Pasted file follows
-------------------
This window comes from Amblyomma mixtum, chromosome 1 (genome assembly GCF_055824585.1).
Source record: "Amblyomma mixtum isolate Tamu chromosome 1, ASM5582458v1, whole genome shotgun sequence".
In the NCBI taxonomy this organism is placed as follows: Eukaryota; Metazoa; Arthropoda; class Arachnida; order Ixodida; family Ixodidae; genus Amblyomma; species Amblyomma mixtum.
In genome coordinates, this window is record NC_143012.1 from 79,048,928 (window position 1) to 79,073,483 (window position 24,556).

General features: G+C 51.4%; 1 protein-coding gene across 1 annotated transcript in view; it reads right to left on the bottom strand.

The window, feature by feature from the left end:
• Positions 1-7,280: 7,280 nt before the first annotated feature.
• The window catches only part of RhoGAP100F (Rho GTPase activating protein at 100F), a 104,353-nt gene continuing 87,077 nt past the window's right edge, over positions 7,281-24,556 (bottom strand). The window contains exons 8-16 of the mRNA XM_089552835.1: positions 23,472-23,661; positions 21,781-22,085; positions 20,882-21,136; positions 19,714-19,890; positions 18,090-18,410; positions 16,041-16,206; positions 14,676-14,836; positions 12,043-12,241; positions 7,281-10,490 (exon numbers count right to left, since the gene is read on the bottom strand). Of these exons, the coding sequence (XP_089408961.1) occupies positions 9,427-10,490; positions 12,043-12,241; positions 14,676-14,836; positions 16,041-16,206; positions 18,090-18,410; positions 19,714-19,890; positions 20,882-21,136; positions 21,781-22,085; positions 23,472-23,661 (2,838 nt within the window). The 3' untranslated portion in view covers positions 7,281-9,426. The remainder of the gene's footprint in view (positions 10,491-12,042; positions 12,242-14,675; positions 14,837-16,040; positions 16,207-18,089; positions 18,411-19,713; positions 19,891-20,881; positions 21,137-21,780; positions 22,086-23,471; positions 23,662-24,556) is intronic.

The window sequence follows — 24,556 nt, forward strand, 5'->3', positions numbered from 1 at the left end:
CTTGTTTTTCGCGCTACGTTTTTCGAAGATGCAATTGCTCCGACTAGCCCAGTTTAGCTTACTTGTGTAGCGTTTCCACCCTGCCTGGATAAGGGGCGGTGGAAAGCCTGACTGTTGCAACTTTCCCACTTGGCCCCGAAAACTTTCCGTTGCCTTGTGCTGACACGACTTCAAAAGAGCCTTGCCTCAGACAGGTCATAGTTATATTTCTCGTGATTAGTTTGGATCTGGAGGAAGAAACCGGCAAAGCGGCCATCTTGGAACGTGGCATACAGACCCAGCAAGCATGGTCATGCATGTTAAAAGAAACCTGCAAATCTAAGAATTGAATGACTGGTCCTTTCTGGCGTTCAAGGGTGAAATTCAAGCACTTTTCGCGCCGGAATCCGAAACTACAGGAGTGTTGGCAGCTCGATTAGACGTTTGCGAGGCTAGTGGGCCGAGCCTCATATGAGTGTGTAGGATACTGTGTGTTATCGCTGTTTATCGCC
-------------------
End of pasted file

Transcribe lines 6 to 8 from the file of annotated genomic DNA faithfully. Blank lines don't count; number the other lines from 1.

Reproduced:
The window, feature by feature from the left end:
• Positions 1-7,280: 7,280 nt before the first annotated feature.
• The window catches only part of RhoGAP100F (Rho GTPase activating protein at 100F), a 104,353-nt gene continuing 87,077 nt past the window's right edge, over positions 7,281-24,556 (bottom strand). The window contains exons 8-16 of the mRNA XM_089552835.1: positions 23,472-23,661; positions 21,781-22,085; positions 20,882-21,136; positions 19,714-19,890; positions 18,090-18,410; positions 16,041-16,206; positions 14,676-14,836; positions 12,043-12,241; positions 7,281-10,490 (exon numbers count right to left, since the gene is read on the bottom strand). Of these exons, the coding sequence (XP_089408961.1) occupies positions 9,427-10,490; positions 12,043-12,241; positions 14,676-14,836; positions 16,041-16,206; positions 18,090-18,410; positions 19,714-19,890; positions 20,882-21,136; positions 21,781-22,085; positions 23,472-23,661 (2,838 nt within the window). The 3' untranslated portion in view covers positions 7,281-9,426. The remainder of the gene's footprint in view (positions 10,491-12,042; positions 12,242-14,675; positions 14,837-16,040; positions 16,207-18,089; positions 18,411-19,713; positions 19,891-20,881; positions 21,137-21,780; positions 22,086-23,471; positions 23,662-24,556) is intronic.